Recognizing The Person In Each Patient Will Strengthen
Your Relationship And Improve Long-Term Outcomes
Physical therapists, like all healthcare providers, have an array of duties and responsibilities that are put in place to ensure that they are providing the best possible care for their patients. But for many therapists, the sheer volume of these responsibilities, combined with the often fast-paced environment of a clinic and the high demands for patient visit rates and turnaround, can make it extremely difficult to meet all expectations without some type of a tradeoff.
In this type of environment, when something has to give, some therapists may end up spending less time with patients and fail to give them the attention that they each deserve. But sadly, this can come at the peril of both the therapist and the patient. Not only does it fail to meet the standards of high-quality care that all physical therapists should be providing, but it can also lead to worse outcomes, as research has shown that patients who have a positive interaction with their therapist are more likely to experience improvements than those who do not.
It is therefore important for physical therapists to regularly remind themselves that a positive patient-therapist relationship should always be a top priority of their care, and to continually learn ways to improve upon these skills. At a 2017 Placebo Symposium held in Sydney, Australia, healthcare experts were asked to list which universal lessons they felt were essential for every healthcare provider to be aware of, and among these were the following:
- Support patients in developing helpful expectations about their treatment
- Always remember that you’re treating people, not tissues
- Use words wisely, as they can both heal and harm
- Listen to your patients, and show them that you’re listening
- Talk with your patients, not at them
- Realize that learning communication skills takes time and intensity
- Emphasize both empathy and competence in your interactions with patients
- Develop a better understanding of research methodologies for studying treatments and their effects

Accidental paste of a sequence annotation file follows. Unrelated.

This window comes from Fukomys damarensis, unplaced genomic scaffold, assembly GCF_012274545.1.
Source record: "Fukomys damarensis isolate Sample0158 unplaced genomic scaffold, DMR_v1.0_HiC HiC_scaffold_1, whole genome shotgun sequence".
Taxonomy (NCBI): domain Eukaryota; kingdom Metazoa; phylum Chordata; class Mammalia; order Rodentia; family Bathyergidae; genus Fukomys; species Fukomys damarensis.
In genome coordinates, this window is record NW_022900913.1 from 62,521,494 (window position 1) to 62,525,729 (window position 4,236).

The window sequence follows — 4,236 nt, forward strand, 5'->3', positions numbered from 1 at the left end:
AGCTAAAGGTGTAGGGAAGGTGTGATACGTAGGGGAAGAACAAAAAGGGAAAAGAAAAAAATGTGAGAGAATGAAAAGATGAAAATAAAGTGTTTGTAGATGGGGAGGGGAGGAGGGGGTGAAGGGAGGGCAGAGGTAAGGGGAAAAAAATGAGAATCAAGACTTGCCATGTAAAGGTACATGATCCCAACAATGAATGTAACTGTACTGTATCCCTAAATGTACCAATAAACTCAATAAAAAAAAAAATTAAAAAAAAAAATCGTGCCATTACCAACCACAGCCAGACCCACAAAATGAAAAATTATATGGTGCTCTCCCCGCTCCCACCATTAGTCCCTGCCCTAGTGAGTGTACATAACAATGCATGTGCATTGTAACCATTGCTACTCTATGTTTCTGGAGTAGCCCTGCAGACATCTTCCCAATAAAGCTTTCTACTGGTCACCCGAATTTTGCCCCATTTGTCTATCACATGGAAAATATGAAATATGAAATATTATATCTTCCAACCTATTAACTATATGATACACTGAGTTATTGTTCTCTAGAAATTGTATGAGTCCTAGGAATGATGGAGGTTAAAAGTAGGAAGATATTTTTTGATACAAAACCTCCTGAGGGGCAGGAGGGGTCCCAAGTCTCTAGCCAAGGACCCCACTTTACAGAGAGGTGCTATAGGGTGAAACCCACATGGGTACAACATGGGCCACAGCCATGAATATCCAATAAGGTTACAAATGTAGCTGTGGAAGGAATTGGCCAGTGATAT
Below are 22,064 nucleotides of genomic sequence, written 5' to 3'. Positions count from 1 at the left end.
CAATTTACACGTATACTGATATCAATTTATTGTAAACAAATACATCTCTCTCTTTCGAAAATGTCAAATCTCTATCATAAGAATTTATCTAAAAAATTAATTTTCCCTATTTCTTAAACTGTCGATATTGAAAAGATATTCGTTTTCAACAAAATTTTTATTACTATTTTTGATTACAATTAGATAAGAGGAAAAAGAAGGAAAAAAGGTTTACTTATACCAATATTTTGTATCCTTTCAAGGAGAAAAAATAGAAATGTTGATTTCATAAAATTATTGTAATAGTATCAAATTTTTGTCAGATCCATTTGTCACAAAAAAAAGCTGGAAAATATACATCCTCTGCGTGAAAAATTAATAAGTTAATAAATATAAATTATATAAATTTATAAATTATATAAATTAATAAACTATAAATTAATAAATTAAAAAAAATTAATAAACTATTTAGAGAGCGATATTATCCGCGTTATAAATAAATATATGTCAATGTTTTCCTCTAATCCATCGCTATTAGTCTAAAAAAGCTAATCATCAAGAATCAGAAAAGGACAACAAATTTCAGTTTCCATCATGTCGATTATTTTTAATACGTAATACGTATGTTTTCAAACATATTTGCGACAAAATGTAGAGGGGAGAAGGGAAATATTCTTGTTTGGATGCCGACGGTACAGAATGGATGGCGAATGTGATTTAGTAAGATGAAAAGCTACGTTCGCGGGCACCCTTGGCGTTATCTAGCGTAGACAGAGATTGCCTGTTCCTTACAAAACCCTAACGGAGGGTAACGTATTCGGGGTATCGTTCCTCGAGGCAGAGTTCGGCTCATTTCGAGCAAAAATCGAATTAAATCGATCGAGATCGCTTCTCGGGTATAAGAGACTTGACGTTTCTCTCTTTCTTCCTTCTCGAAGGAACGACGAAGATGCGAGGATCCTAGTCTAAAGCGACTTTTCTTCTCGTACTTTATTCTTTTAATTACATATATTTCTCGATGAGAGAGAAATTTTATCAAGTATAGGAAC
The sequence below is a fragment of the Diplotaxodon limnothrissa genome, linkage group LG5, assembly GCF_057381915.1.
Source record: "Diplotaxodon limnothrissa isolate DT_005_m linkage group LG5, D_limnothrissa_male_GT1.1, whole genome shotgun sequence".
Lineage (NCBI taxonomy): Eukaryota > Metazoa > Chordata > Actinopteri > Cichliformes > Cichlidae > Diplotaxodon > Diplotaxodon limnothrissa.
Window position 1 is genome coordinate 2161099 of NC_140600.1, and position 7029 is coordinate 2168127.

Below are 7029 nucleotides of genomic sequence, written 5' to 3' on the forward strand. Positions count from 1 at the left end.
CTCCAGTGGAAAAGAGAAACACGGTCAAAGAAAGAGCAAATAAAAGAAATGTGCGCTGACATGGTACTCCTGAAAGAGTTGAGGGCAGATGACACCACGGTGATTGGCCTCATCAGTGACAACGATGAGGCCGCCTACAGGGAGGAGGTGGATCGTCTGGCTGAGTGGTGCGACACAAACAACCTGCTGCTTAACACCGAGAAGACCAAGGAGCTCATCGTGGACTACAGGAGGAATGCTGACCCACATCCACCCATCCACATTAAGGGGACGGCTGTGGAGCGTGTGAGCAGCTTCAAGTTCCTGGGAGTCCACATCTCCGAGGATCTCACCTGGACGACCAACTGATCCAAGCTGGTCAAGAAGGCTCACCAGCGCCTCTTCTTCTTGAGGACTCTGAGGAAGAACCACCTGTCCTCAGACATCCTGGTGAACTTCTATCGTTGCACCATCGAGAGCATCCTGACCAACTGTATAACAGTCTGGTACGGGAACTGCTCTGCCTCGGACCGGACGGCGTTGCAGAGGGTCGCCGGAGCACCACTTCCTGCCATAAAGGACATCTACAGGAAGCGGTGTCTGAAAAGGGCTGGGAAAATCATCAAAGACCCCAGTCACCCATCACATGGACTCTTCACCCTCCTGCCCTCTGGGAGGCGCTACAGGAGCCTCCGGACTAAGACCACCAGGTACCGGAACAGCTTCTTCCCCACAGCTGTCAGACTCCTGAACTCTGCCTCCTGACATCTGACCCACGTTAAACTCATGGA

The author went on to describe some of the key ways the patient-therapist relationship could be improved upon by breaking down every healthcare encounter into four components: a person seeking help, a person hoping to deliver help, a treatment ritual, and a social context. By finding ways to understand and address each of these components, there is significant potential to improve patient outcomes. In particular:
- Physical therapists should first make efforts to understand details about the person seeking help (ie, the patient) such as how they identify with their condition, how they frame recovery, and what their main concerns are
- Therapists should also prioritize understanding the person hoping to deliver help (ie, themselves) by studying how they view their contribution, how they view the person seeking help, how they frame their treatment and recovery, and the context in which they’re given the authority to help
- Regarding the treatment ritual, therapists should be more cognizant of how they describe the interventions in each treatment plan by choosing their words carefully and avoiding language that make be more likely to turn patients away from their care
- Finally, therapists should examine the social context for therapy, such as how different communities perceive health care in general, physical therapy specifically, and various conditions, what language is used regarding health care and how this language evolves over time
Here at Applied Continuing Education (ACE), we believe that a positive therapist-patient interaction should be at the core of everything we do in the field, and these principles are integrated into our two physical therapy continuing education courses (“Weight Management for Rehab Patients” and “Shoulder Pain and Dysfunction”). If you’re interested in improving your communication skills with patients and would like to learn more about our courses, review the ACE website to see if the courses align with your needs and values. You can also contact ACE at 781-229-8011 or firstname.lastname@example.org, as Mike and Justin are both more than happy to discuss our courses and answer any questions you might have.